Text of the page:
With the drilling of Louisiana’s first oil well in a rice field in 1901, developers began dismantling the ecological elements that underpin its stability. To make it easy to extract petroleum, and create passage for ships, more than 8,000 miles of canals have been cut through it. The deep ditches have enabled briny seawater to flow into areas that had typically, been less saline, in the process, destroying the aquatic grasses. Without live roots holding the soil together, it began to subside.
Since the 1930s, over one million acres of coastal wetlands—a swath nearly the size of Delaware—have submerged. The state continues to lose about 16,000 acres of land each year.
The engineering of the Mississippi River is also taking a toll. After the devastating flood of 1927, it was turned from a “lazy, wandering affair into a straight line.” Throughout the 1930s and 1940s, the U.S. Army Corps of Engineers raised levees along its banks, and lined them with concrete, lopping off its numerous meanders, and shortening it by 150 miles. That curbed the deluges, but it also funneled the sediments directly into the deep waters of the Gulf of Mexico. With not enough new deposits renewing the bogs and fens, they’re withering away, and the shrimp habitat with them.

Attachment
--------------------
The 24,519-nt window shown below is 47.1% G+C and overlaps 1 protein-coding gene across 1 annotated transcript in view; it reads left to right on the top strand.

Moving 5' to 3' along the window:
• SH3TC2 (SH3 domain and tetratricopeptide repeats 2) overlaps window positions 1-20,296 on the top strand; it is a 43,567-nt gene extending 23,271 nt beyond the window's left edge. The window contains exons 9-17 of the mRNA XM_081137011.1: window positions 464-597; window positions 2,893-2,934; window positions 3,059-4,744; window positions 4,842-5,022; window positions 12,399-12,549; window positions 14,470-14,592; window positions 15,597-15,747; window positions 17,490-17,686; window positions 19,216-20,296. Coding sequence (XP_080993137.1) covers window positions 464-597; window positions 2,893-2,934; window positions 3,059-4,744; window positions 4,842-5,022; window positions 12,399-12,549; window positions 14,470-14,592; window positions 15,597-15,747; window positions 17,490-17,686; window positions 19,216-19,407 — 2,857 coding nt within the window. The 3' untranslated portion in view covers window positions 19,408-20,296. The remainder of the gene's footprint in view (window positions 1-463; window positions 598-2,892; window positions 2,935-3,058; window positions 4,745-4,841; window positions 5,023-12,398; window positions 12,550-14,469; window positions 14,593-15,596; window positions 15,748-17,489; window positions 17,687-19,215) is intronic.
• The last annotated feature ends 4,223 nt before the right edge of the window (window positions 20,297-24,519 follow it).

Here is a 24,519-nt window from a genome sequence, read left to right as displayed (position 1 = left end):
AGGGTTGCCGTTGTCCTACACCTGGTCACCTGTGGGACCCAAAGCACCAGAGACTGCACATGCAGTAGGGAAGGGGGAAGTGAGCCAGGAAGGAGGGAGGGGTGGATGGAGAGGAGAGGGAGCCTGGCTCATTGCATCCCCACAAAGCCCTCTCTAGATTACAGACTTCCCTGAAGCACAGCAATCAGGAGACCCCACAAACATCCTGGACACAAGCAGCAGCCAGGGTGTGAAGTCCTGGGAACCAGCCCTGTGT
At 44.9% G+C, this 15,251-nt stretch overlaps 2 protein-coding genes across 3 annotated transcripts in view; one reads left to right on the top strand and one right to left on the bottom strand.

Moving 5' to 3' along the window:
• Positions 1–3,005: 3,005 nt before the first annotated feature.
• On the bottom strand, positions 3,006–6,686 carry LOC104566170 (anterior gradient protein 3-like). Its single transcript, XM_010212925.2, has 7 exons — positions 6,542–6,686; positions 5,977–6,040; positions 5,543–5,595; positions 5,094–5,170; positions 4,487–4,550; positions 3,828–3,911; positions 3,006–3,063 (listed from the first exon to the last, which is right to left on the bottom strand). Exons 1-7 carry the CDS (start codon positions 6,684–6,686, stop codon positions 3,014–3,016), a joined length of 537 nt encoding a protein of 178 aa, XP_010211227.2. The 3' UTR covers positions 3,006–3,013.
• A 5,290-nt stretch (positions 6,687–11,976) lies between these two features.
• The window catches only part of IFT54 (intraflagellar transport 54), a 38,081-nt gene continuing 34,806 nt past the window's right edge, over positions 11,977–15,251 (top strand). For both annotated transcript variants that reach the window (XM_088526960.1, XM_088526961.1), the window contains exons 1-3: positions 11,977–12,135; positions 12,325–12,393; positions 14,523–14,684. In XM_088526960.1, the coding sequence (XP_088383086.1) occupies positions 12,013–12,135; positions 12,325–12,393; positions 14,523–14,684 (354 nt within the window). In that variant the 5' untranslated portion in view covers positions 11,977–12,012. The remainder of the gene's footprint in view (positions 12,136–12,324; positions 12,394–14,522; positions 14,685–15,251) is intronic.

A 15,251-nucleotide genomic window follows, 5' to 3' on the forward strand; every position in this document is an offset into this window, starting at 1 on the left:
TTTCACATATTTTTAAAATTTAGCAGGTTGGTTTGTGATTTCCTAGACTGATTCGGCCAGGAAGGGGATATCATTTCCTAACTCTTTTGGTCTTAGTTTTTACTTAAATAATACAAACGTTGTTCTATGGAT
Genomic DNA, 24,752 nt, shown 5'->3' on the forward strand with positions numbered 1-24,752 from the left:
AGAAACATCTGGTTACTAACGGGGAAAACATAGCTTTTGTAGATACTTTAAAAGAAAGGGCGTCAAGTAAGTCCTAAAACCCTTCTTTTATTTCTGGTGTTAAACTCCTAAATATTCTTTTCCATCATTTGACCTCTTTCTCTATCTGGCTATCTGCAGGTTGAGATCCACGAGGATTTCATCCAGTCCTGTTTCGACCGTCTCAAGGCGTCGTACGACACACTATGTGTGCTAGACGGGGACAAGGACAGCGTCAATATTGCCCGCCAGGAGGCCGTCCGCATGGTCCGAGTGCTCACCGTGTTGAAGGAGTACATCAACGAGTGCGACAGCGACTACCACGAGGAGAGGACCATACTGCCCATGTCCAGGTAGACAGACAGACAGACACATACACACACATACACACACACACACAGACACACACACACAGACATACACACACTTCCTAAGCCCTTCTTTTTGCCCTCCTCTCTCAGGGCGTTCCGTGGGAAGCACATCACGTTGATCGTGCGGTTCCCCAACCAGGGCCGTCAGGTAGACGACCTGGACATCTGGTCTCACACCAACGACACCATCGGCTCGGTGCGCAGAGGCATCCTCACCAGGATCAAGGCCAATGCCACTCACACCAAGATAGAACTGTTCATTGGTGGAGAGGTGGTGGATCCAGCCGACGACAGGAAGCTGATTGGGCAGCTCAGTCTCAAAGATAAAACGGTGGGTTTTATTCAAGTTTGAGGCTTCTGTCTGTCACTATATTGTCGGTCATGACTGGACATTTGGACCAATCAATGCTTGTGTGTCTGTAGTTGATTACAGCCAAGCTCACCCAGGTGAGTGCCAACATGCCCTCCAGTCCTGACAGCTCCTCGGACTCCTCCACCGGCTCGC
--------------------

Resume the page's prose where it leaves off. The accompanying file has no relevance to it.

The enemy of American wild seafood is foreign aquaculture.
In the 1990s, when a consortium of American southern states pushed for a tariff against [the Vietnamese catfish]—a fish with a very different taxonomy, but the same mouthful as American catfish—and mandated that it not be called “catfish,” but with the Vietnamese names tra or basa or swai, China began growing traditional American-born species of catfish on Chinese farms, and then selling them back to the United States at significantly lower prices than that of American-raised catfish.
Not only are Asian nations selling us products that are pushing out our own seafood from our plates, and throwing our fishermen out of work, they’re also buying from us the very resource that’s enabling that.
China alone imports 75 million pounds of fish meal derived from American wild fish, which it uses to feed its aquaculture industry.
Then, there’s the problem of American fish taking up residence in Asian aquaculture.